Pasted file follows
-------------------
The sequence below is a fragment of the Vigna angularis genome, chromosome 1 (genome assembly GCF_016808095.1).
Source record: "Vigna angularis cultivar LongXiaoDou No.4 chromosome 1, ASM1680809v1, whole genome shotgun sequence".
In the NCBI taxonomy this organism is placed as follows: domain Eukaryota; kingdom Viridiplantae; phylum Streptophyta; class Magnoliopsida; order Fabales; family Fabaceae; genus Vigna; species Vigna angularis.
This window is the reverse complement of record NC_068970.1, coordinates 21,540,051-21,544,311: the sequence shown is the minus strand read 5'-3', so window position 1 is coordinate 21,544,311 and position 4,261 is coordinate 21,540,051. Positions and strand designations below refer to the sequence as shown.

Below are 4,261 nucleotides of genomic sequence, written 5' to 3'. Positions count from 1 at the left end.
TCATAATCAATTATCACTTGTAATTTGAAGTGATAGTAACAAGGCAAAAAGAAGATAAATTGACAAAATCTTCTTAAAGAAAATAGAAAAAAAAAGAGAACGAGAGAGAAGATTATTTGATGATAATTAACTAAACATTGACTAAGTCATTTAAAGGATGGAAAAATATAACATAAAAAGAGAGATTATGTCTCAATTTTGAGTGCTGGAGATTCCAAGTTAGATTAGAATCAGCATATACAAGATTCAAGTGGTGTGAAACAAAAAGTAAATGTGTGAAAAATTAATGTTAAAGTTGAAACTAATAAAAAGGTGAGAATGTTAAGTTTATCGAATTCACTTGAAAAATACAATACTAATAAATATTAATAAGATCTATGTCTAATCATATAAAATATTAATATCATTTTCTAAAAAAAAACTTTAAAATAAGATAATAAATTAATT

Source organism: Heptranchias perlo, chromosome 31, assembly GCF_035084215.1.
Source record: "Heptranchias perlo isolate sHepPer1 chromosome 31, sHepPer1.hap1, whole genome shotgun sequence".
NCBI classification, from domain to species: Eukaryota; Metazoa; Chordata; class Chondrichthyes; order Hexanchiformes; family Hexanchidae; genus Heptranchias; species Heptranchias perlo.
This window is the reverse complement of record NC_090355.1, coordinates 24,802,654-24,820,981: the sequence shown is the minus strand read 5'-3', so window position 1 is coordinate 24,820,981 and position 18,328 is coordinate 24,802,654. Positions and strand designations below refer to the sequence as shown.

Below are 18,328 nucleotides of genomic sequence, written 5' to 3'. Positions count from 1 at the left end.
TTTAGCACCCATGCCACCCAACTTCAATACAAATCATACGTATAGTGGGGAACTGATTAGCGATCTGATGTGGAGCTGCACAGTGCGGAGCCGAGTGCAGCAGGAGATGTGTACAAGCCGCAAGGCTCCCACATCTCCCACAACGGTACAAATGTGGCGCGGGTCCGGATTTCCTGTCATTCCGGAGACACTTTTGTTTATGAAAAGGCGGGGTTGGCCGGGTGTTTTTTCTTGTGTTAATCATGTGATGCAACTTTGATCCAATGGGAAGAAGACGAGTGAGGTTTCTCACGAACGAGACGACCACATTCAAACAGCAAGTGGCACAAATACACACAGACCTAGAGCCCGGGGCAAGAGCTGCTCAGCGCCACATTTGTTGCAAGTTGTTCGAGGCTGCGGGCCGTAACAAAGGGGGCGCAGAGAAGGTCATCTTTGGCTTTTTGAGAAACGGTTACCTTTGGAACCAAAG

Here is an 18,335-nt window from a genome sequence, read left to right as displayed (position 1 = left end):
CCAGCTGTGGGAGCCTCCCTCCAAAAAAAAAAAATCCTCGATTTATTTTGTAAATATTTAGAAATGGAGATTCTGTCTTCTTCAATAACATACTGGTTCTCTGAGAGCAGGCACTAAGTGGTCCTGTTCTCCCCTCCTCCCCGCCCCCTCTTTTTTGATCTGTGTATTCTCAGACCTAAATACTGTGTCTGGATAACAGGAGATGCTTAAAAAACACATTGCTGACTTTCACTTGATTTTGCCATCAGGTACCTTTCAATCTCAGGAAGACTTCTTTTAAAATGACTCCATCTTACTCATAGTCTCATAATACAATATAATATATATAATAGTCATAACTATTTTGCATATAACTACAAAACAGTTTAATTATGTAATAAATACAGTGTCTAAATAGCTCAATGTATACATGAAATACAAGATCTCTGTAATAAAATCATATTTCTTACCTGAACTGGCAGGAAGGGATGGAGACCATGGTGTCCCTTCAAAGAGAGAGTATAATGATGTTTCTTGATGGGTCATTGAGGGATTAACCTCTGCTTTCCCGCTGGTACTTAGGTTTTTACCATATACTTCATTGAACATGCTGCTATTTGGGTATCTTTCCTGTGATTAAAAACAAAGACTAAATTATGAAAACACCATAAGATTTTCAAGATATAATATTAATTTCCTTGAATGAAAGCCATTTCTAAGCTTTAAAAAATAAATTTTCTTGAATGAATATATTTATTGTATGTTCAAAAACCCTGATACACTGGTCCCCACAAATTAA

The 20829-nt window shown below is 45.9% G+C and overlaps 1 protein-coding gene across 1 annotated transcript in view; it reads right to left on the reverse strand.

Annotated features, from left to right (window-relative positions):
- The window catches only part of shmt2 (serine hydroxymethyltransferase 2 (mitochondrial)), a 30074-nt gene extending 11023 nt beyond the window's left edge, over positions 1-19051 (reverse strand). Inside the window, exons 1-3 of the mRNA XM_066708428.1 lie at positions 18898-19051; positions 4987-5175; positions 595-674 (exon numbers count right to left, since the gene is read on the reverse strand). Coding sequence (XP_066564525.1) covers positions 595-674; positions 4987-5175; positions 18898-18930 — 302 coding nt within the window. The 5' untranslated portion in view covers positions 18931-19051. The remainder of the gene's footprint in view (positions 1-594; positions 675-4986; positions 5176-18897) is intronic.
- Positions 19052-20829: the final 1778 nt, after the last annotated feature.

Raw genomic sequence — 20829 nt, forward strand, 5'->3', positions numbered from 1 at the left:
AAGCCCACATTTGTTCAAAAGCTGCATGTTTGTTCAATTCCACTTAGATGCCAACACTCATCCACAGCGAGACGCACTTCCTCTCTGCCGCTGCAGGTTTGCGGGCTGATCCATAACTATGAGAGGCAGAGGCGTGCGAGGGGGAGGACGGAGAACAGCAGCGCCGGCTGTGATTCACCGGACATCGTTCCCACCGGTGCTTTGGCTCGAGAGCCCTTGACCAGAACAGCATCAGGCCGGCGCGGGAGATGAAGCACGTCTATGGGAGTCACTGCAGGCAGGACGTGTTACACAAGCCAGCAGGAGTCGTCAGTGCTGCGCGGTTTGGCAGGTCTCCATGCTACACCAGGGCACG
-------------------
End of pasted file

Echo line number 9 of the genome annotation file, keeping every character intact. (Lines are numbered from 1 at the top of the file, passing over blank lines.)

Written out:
NCBI classification, from domain to species: Eukaryota; Metazoa; Chordata; class Chondrichthyes; order Hexanchiformes; family Hexanchidae; genus Heptranchias; species Heptranchias perlo.